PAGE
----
We used 14 cancer drugs with different targets of action to be combined with the 4 active miRNAs in subsequent studies for miRNA-drug interactions. Most of these drugs have been assessed in clinical trials2,3, as summarized in Table 1.


Table 1. Table shows al drugs used, their mechanisms of action and their involvement in clinical trials against breast cancer or other tumors2,3.

To determine cell line specific drug sensitivity (IC50), cell viability assays were performed using increasing drug concentrations. We treated all four BC cell lines with scalar concentration of each drug, in a range from 1.28 nM to 100 μM, or from 0.64 nM to 1 μM for Docetaxel; alamarBlue was used to evaluate cell growth inhibition (Figure 2). If IC50 was higher than 1 μM, 1 μM concentration of the drug was used in the miRNA/drug interaction assay. The experimental concentrations determined for the drug/miRNA assays are reported in Supplementary Table 2. Since some of these drugs target cancer genes mutated in BC, the most notable somatic mutations4 in the cell lines are reported in Supplementary Table 3.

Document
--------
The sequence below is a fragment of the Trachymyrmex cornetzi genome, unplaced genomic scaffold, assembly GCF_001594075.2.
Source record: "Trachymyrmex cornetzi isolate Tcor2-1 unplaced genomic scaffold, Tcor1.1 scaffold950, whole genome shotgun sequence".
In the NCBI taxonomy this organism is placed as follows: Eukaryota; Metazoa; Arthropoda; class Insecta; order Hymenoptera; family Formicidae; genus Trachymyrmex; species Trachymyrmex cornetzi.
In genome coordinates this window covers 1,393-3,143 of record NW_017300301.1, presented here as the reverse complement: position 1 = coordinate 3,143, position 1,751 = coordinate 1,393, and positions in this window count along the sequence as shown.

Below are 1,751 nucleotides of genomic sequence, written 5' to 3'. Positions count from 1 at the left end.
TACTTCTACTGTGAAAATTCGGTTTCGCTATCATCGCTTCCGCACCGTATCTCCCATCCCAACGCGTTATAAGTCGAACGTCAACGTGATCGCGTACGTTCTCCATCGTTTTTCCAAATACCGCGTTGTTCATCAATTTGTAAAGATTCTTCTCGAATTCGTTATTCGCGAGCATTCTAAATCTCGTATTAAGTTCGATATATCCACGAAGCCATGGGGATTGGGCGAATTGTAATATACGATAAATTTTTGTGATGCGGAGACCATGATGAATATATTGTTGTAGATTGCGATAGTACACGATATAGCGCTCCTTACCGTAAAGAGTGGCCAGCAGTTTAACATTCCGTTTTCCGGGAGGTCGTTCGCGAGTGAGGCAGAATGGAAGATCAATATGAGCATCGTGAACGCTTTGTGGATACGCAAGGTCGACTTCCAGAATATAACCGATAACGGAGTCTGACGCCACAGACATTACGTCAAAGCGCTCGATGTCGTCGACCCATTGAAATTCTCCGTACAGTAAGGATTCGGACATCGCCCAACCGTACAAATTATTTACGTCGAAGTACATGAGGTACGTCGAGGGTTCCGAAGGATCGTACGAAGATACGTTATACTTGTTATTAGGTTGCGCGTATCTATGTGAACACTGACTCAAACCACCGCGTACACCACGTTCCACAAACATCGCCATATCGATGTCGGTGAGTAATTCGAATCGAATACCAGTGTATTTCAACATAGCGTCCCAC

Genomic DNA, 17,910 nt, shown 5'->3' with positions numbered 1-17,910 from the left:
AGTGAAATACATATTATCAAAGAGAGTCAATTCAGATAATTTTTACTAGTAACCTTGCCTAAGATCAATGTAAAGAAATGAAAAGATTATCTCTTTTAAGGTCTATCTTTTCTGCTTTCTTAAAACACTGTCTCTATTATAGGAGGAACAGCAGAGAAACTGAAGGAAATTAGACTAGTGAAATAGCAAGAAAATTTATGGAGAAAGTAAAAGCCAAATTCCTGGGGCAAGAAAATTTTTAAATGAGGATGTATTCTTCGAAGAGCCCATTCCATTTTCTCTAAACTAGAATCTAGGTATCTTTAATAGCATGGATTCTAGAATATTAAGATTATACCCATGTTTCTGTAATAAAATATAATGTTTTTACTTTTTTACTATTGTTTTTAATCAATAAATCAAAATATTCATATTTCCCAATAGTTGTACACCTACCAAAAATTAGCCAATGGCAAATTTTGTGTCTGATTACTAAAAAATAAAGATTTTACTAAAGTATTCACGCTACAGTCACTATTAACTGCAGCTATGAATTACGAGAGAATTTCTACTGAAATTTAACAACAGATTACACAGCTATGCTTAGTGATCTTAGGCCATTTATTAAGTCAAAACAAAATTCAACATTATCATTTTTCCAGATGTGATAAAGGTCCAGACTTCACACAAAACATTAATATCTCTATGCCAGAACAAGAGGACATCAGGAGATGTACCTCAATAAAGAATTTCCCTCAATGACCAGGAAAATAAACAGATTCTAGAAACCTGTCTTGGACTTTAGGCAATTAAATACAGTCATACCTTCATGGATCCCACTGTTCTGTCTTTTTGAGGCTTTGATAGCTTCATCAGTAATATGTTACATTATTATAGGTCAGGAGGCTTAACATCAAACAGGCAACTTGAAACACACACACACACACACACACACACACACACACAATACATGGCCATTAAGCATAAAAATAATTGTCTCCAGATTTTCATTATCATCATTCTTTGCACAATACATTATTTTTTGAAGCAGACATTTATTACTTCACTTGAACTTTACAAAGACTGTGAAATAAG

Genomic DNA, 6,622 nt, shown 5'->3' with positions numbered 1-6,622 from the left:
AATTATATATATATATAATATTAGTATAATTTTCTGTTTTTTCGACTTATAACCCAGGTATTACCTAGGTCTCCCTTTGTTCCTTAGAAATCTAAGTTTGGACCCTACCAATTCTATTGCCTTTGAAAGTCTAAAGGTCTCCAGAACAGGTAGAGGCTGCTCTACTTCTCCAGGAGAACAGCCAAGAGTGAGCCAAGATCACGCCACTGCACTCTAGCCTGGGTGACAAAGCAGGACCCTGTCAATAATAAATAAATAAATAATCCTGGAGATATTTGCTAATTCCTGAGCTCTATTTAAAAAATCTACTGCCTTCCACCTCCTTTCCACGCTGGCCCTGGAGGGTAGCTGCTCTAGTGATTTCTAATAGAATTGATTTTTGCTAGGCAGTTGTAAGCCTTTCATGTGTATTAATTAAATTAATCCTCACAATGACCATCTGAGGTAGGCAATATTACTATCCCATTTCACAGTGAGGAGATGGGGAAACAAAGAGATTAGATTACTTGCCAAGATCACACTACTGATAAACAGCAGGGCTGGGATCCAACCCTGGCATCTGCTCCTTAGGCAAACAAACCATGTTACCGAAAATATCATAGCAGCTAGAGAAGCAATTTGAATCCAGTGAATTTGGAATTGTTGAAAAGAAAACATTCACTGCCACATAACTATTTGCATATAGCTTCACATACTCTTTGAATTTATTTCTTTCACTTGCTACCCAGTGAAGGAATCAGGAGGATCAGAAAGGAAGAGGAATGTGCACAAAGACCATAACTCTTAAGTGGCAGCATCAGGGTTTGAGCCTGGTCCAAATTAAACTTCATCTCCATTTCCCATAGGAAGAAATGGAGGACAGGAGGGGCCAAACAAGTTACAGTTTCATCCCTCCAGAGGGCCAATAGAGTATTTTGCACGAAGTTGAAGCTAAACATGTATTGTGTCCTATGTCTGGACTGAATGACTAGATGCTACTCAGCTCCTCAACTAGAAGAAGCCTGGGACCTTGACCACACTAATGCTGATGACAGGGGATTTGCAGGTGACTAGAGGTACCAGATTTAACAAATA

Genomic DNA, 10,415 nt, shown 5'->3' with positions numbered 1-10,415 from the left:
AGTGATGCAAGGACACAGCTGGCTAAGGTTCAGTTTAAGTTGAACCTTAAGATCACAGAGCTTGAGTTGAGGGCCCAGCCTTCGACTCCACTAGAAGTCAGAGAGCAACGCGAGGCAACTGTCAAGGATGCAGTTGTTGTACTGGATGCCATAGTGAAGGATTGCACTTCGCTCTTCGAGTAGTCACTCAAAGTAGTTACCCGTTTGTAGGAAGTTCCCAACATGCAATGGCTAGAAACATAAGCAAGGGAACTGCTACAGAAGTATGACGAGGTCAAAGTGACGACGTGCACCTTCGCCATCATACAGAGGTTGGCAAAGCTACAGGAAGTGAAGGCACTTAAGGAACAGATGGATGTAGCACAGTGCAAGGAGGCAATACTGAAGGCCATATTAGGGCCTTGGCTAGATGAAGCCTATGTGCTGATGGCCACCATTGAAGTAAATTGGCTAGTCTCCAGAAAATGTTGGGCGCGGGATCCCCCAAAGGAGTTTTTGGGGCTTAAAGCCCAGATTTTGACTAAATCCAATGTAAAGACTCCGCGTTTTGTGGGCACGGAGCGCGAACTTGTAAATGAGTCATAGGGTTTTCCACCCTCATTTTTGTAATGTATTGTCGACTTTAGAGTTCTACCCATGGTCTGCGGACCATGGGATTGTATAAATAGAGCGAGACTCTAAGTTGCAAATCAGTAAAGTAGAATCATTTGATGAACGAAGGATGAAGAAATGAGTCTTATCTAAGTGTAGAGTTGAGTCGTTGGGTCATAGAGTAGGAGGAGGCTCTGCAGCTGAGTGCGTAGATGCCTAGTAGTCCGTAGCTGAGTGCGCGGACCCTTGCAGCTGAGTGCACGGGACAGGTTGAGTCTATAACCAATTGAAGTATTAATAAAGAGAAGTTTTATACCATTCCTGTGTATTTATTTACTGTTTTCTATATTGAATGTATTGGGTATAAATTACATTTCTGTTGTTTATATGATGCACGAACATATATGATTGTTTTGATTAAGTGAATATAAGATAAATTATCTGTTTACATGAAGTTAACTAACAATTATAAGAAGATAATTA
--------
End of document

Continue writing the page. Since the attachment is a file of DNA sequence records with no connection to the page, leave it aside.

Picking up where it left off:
Figure 2. Drug sensitivity curves. For the drug sensitivity evaluation, each cell line (MDA-MB-453, T47D, MCF7 and MDA-MB-468) 0020 was treated with progressive concentrations of each drug in a range starting from 1.28 nM up to 100 μM, or from 0.064 nM to 1 μM for Docetaxel. We determined the inhibition curves, as assessed by alamarBlue, using Graph Prism. The drug concentration units indicated on the X axes are micromolar.

Drug and miRNA Interaction Assay

We finally combined miRNAs and drugs to investigate all possible interactions. A series of cell growth experiments was performed, with alamarBlue measured at 72 h after treatment with drug and miRNA in 10% FBS medium. Figure 3 shows the complete viability chart for the cell lines (in each row) and miRNA/drug combination. The untreated cells, or only miRNA-transfected controls, are on the left-hand side of the bar chart.


Figure 3. miRNA and drug combination affect the viability of breast cancer cell lines. alamarBlue reduction percentage as indicator of cell viability is shown. Results are reported as bar chart, indicating mean ± SD. For statistical analysis Mann–Whitney U-test has been used. We compered the p-value of three distinct analysis: single miR vs. Comb, single drug vs. Comb and untreated vs. Comb. When all p-values were minor than the Bonferroni corrected threshold (see section Methods), we defined the effect of combined miRNA/drug as a true interaction (*).